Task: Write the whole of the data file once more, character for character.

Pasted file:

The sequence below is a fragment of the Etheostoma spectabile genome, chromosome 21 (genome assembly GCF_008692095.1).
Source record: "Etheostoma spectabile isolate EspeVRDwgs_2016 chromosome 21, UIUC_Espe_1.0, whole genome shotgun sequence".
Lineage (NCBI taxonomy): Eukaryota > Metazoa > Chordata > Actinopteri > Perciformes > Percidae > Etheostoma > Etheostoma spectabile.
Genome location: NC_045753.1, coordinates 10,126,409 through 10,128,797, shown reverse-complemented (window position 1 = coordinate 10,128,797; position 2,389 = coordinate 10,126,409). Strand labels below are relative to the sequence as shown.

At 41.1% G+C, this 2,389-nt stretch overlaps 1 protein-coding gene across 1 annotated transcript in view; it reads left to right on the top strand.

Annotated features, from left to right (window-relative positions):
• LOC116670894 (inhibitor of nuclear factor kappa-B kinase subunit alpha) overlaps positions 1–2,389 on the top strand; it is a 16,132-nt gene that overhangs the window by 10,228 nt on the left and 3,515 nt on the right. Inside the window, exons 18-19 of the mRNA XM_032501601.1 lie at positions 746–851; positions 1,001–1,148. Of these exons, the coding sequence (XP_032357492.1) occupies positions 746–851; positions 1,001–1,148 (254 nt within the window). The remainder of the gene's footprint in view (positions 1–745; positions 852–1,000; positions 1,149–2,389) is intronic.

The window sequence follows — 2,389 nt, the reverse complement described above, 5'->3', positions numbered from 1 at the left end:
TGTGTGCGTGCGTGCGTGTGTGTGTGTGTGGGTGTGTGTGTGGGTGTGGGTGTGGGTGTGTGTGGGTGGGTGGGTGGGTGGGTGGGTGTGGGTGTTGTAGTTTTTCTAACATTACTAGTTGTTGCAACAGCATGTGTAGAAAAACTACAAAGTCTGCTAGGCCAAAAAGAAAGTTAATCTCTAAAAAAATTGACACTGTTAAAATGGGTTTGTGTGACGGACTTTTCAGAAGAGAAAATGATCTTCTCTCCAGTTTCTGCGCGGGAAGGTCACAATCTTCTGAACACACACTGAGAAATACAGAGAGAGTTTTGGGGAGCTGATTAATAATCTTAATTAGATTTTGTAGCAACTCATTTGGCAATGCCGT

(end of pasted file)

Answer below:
The sequence below is a fragment of the Etheostoma spectabile genome, chromosome 21 (genome assembly GCF_008692095.1).
Source record: "Etheostoma spectabile isolate EspeVRDwgs_2016 chromosome 21, UIUC_Espe_1.0, whole genome shotgun sequence".
Lineage (NCBI taxonomy): Eukaryota > Metazoa > Chordata > Actinopteri > Perciformes > Percidae > Etheostoma > Etheostoma spectabile.
Genome location: NC_045753.1, coordinates 10,126,409 through 10,128,797, shown reverse-complemented (window position 1 = coordinate 10,128,797; position 2,389 = coordinate 10,126,409). Strand labels below are relative to the sequence as shown.

At 41.1% G+C, this 2,389-nt stretch overlaps 1 protein-coding gene across 1 annotated transcript in view; it reads left to right on the top strand.

Annotated features, from left to right (window-relative positions):
• LOC116670894 (inhibitor of nuclear factor kappa-B kinase subunit alpha) overlaps positions 1–2,389 on the top strand; it is a 16,132-nt gene that overhangs the window by 10,228 nt on the left and 3,515 nt on the right. Inside the window, exons 18-19 of the mRNA XM_032501601.1 lie at positions 746–851; positions 1,001–1,148. Of these exons, the coding sequence (XP_032357492.1) occupies positions 746–851; positions 1,001–1,148 (254 nt within the window). The remainder of the gene's footprint in view (positions 1–745; positions 852–1,000; positions 1,149–2,389) is intronic.

The window sequence follows — 2,389 nt, the reverse complement described above, 5'->3', positions numbered from 1 at the left end:
TGTGTGCGTGCGTGCGTGTGTGTGTGTGTGGGTGTGTGTGTGGGTGTGGGTGTGGGTGTGTGTGGGTGGGTGGGTGGGTGGGTGGGTGTGGGTGTTGTAGTTTTTCTAACATTACTAGTTGTTGCAACAGCATGTGTAGAAAAACTACAAAGTCTGCTAGGCCAAAAAGAAAGTTAATCTCTAAAAAAATTGACACTGTTAAAATGGGTTTGTGTGACGGACTTTTCAGAAGAGAAAATGATCTTCTCTCCAGTTTCTGCGCGGGAAGGTCACAATCTTCTGAACACACACTGAGAAATACAGAGAGAGTTTTGGGGAGCTGATTAATAATCTTAATTAGATTTTGTAGCAACTCATTTGGCAATGCCGT